Gerhard Richter getting his first US museum survey in nearly 20 years

The Met Breuer will honor the German artist, described by art critic Adrian Searle as "the most complicated of painters," in the upcoming retrospective "Gerhard Richter: Painting After All."

This exhibition will reveal Richter's lifelong preoccupation with the dual means of representation and abstraction, spanning his six-decade career through some 100 works that include paintings, glass sculptures, prints and photographs.

These works from different periods will bring into focus Richter's enduring interest in how paintings are conceived and situated within a historical lineage, as the artist was born in 1932 during the Nazi era.

Among them are the recent series "Cage" and "Birkenau," which will both go on view in the United States for the first time.

The abstract compositions of "Birkenau" were inspired by documentary photographs of prisoners secretly taken in 1944 in the death camp at Auschwitz II-Birkenau, where about 1.1 million people died during World War II.

Meanwhile, the six paintings of "Cage" shine a new light on Richter's long-lasting experimentation with abstraction by referencing the work of American composer and philosopher John Cage.

Inspired by Cage's philosophy of "imitat[ing] nature in her manner of operation," Richter used similar principles of calculated incidents to meticulously compose his multi-layered paintings.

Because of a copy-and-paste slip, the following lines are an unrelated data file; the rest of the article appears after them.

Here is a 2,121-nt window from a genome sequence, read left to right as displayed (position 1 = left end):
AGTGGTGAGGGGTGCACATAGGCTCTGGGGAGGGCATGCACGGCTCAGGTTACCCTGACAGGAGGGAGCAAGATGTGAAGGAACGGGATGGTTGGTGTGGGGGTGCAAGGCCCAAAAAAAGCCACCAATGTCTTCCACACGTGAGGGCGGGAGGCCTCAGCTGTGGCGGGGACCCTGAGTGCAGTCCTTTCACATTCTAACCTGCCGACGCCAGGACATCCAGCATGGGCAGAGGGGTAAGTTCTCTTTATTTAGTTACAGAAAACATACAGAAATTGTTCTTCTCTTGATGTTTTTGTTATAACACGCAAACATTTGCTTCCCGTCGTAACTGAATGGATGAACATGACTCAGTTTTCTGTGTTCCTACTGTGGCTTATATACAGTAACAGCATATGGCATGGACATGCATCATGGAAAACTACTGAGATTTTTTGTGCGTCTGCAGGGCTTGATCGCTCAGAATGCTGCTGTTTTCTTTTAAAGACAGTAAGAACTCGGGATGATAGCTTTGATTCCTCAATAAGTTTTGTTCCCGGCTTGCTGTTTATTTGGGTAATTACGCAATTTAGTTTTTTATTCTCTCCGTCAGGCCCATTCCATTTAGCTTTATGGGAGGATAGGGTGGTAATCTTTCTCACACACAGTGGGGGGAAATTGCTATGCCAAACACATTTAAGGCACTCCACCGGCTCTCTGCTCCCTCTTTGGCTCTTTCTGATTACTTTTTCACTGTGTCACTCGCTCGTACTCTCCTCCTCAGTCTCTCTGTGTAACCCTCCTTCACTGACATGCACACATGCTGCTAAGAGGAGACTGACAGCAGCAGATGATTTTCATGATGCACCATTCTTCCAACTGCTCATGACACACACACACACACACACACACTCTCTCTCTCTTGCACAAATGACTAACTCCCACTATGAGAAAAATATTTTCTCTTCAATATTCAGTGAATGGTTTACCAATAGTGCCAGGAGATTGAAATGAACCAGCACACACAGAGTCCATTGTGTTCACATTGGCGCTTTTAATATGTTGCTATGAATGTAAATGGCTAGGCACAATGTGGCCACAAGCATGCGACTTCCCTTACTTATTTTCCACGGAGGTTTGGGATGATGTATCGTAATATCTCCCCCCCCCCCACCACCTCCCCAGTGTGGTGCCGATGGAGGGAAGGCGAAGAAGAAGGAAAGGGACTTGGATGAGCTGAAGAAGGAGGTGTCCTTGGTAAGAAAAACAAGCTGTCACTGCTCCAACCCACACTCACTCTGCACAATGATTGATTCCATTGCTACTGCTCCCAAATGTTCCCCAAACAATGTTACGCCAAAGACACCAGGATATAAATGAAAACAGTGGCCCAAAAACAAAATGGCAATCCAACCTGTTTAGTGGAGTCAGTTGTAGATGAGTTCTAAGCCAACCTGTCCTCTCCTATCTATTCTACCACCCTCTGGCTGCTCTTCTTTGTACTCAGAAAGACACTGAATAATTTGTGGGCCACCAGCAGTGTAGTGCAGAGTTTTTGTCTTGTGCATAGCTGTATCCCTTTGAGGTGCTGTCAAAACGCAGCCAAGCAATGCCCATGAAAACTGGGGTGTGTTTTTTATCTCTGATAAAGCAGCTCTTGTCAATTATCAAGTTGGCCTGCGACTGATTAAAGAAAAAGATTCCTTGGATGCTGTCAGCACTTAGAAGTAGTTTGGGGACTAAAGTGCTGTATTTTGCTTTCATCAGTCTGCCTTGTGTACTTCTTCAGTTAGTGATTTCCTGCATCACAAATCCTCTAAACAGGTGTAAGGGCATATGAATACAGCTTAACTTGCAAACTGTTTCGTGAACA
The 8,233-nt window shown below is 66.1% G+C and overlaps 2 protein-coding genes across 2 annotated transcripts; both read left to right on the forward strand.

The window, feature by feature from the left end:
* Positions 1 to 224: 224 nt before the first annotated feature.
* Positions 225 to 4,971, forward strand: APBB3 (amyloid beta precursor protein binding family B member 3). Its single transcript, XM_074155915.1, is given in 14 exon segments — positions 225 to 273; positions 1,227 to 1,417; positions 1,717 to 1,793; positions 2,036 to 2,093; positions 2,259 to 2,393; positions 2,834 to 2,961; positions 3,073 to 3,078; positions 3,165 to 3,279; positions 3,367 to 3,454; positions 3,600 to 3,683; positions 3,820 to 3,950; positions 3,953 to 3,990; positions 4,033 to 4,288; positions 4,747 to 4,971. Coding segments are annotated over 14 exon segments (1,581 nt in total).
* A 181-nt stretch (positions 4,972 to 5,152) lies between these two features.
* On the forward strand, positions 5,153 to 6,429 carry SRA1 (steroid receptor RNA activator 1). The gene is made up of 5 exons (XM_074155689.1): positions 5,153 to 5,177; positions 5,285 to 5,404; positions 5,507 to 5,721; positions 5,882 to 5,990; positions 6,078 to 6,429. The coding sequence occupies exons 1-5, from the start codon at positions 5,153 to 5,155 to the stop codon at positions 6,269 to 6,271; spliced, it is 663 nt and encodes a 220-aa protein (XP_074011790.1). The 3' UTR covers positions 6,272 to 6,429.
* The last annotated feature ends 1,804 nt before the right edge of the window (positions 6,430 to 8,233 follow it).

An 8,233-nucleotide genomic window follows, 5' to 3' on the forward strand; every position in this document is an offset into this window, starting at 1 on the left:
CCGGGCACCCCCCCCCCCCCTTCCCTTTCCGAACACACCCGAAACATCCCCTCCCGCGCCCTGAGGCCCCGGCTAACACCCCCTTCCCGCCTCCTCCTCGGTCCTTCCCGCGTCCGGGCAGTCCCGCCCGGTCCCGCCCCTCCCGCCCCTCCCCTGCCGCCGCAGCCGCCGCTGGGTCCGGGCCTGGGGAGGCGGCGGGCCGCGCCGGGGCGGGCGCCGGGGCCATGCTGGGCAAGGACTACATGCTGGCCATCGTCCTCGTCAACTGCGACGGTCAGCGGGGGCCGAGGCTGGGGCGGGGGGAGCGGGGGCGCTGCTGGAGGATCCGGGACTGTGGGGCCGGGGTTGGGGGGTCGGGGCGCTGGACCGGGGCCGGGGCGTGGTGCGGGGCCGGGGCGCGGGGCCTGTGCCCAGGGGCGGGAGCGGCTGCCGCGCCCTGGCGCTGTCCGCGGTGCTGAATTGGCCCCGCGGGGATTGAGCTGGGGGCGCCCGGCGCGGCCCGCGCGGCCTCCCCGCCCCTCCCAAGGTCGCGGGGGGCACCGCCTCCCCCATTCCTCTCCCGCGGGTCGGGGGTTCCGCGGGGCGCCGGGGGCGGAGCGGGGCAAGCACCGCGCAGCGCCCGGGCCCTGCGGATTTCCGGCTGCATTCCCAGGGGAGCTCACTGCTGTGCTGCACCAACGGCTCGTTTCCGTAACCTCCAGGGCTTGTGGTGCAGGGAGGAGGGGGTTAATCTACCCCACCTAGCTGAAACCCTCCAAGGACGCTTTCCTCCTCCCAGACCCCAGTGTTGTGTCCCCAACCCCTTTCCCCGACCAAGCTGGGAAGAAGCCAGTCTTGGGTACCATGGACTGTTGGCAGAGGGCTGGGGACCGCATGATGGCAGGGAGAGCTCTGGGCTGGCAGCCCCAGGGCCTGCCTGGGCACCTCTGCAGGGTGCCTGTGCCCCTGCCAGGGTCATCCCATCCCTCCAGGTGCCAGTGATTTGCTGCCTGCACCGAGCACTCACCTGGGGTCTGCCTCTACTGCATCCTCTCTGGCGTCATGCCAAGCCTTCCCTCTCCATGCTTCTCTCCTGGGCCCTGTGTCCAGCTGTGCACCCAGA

Also on show as part of "Gerhard Richter: Painting After All" will be iconic works by Richter such as "Uncle Rudi," "Betty," and "September," which will be presented alongside lesser-known pieces like his early series "Elbe."

Fans of the German artist will also have the opportunity to discover the new glass works "Grey Mirrors" and "House of Cards," both of which will debut at Met Breuer.

"In Richter's work we can see a powerful reckoning with history and memory -- on both collective and personal terms -- and a demonstration of the ways that art can affect perception and challenge our perspectives. This show is sure to be a remarkable tour de force," Max Hollein, Director of The Met, said in a statement ahead of the retrospective.

"Gerhard Richter: Painting After All" will be on view from March 4 through July 5 at New York's Met Breuer, before traveling to the Museum of Contemporary Art in Los Angeles (from August 15 through January 19, 2021).